More Supply Chain Woes – Costs For Shipping By Sea Container Up More Than 500%

July 2, 2021 by Dave Haynes

There has been lots of discussion the last few months about the industry impacts of shortages of everything from semi-conductors to glass and even wood pallets for shipping, but now we’re learning there’s another, very different supply chain problem – shipping costs.

The painfully high costs of air freight see most manufacturers using the much slower option of sea containers and ships – but now sea cargo costs have risen sharply.

Bloomberg and other media outlets are reporting how the cost, for example, of shipping a 40-foot steel container of cargo by sea from Shanghai to Rotterdam now costs $10,522, 547% higher than the seasonal average over the last five years, based on data from the consulting firm Drewry Shipping.

With upwards of 80% of all goods trade transported by sea, Bloomberg reports, freight-cost surges are threatening to boost the price of everything from toys, furniture and car parts to coffee, sugar and anchovies, compounding concerns in global markets already bracing for accelerating inflation.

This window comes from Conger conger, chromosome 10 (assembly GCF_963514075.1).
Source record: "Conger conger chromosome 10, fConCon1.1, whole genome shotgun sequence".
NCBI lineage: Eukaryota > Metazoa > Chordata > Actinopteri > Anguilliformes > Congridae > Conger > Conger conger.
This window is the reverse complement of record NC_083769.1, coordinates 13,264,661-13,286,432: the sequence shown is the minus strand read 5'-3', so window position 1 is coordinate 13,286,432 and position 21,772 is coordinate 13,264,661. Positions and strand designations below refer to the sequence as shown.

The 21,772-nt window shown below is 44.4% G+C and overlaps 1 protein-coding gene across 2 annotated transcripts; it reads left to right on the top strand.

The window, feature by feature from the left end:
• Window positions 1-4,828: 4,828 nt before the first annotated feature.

“In 40 years in toy retailing I have never known such challenging conditions from the point of view of pricing,” Gary Grant, the founder and executive chairman of the U.K. toy shop The Entertainer, said in a interview. He has had to stop importing giant teddy bears from China because their retail price would have had to double to add in higher freight costs. “Will this have an impact on retail prices? My answer has to be yes.”

As with other shortages being seen of late, it’s not as simple as just saying it is the pandemic and it will get better. The situation relates to a confluence of factors, like soaring demand, a shortage of containers, over-saturated ports, not enough ships and too few dock workers.

The problem is most acute with long-haul shipping like Asia to western Europe. Long-haul rail can’t do the kinds of volumes of these mega-ships.

  1. James Henry says:

    Here is an article in the shipping media that points to the situation getting better,
    At least part of the problem has been containers in the wrong places.

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